Combined photoacoustic imaging and photothermal therapy for cancer was created by Sangyong Jon, a Professor in the Department of Biological Sciences at KAIST, along with his team using Bilirubin (BR) nanoparticles.
The properties of a bile pigment referred to as BR, which exerts powerful antioxidant and anti-inflammatory effects, were applied by the team to this research.
The team believes this research, which demonstrates high biocompatibility as well as excellent photoacoustic imaging and photothermal therapy, to be a suitable system in the field of treatment for cancer.
In the past, the research team created a PEGylated bilirubin-based nanoparticle system by joining water-insoluble BR with water-soluble Polyethylene Glycol (PEG).
This technology enabled BR exerting antioxidants yet prevented them from being collected in the body. Its safety and efficiency was identified in an animal disease model, for conditions such as asthma, inflammatory bowel disease and islet cell transportation.
Differing from earlier research techniques, this research applied the various physicochemical properties of BR to cancer treatment.
When a certain wavelength of blue light makes contact with the causative agent of jaundice, yellow BR, the agent becomes a photonic nanomaterial as it reacts to the light. This light-responsive nanomaterial can be used to treat jaundice because it enables for active excretion in infants.
Secondly, the team realized that BR is a key component of black pigment gallstones which can be frequently found in bile ducts or gall bladders under specific pathological conditions. The findings reveal that BR develops black pigment gallstones without the role of an intermediate or cation, such as copper and calcium. The research team integrated cisplatin, a platinum metal-based anticancer drug, with BR so that BR nanoparticles converted the solution color from yellow to purple.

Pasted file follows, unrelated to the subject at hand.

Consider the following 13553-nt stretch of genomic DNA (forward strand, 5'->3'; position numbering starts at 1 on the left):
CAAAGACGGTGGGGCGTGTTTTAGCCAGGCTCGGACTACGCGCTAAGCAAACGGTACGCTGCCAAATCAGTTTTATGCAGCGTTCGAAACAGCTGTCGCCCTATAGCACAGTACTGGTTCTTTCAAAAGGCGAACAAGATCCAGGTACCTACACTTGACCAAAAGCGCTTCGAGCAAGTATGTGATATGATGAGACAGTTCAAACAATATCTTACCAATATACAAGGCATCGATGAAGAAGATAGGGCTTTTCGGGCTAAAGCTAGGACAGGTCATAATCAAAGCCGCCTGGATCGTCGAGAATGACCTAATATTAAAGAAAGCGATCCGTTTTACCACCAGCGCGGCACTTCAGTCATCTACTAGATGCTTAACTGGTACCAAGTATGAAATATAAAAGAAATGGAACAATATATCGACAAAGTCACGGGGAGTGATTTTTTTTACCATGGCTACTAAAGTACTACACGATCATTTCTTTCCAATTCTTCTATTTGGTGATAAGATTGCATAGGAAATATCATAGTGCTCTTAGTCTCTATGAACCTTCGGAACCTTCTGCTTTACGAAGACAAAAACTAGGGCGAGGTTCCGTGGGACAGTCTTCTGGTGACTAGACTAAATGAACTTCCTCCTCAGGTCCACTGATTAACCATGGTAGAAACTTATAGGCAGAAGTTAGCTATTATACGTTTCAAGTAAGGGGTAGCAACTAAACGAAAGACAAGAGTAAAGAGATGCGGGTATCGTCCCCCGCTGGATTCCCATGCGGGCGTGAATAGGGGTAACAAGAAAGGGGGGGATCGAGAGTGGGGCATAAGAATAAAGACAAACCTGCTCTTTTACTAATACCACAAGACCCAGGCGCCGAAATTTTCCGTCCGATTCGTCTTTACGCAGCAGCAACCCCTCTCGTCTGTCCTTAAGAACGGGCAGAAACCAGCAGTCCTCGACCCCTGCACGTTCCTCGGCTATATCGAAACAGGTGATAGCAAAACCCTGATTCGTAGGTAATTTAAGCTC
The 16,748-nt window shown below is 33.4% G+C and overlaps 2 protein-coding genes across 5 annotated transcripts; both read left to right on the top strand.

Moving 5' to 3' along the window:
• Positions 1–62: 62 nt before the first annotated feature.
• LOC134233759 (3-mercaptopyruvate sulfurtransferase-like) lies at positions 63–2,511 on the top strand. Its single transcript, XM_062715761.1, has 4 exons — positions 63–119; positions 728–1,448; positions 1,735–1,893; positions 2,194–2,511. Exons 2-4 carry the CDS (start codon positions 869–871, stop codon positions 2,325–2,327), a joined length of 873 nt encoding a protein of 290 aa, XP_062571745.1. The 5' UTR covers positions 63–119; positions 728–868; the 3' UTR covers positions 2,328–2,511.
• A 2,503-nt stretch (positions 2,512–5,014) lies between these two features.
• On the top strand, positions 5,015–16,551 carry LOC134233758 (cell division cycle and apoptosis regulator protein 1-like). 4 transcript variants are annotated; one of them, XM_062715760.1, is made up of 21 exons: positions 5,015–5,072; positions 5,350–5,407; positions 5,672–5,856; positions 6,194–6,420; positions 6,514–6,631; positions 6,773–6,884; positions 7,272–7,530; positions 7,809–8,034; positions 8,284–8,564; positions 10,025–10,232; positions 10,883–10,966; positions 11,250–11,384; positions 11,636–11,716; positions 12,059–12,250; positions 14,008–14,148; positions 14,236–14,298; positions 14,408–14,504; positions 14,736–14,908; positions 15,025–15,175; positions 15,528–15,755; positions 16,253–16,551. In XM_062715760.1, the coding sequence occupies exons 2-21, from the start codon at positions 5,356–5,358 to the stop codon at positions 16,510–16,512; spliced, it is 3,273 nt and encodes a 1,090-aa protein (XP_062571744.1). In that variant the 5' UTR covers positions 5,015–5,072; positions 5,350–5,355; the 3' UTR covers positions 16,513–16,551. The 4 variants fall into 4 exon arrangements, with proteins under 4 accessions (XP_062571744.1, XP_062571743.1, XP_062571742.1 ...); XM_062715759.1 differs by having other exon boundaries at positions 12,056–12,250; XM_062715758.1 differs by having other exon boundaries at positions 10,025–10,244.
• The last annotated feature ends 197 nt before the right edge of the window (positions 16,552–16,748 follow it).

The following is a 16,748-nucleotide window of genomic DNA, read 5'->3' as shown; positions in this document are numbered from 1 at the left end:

The team also studied the possibility of cisplatin-chelated BR nanoparticles as a probe for photoacoustic images. They established that significant photoacoustic activity was displayed when it was exposed to near infrared light. Actually, the photoacoustic signal was increased greatly in tumors of animals having colorectal cancer when the nanoparticles were administered to it intravenously. The team anticipates a more accurate diagnosis of tumors via this technology.
Furthermore, the team evaluated the photothermal effects of cisplatin-chelated BR nanoparticles. The research revealed that the temperature of tumors increased by 25 °C in a matter of five minutes when they were exposed to near infrared light, because of the photothermal effect. After two weeks, their size was diminished compared to that of other groups, and in some cases the tumors were even necrotized.
Existing substances have a low biocompatibility and limitation for clinical therapy because they are artificially oriented; therefore, they might have toxicity. I am hoping that these cisplatin-chelated BR-based nanoparticles will provide a new platform for preclinical, translational research and clinical adaptation of the photoacoustic imaging and photothermal therapy.
Professor Sangyong Jon, the Department of Biological Sciences, KAIST
The research paper (Dong Yun Lee as a First Author) was published online in the distinguished journal in the field of applied chemistry, Angewandte Chemi International Edition, on September 4th. The National Research Foundation of Korea sponsored this research.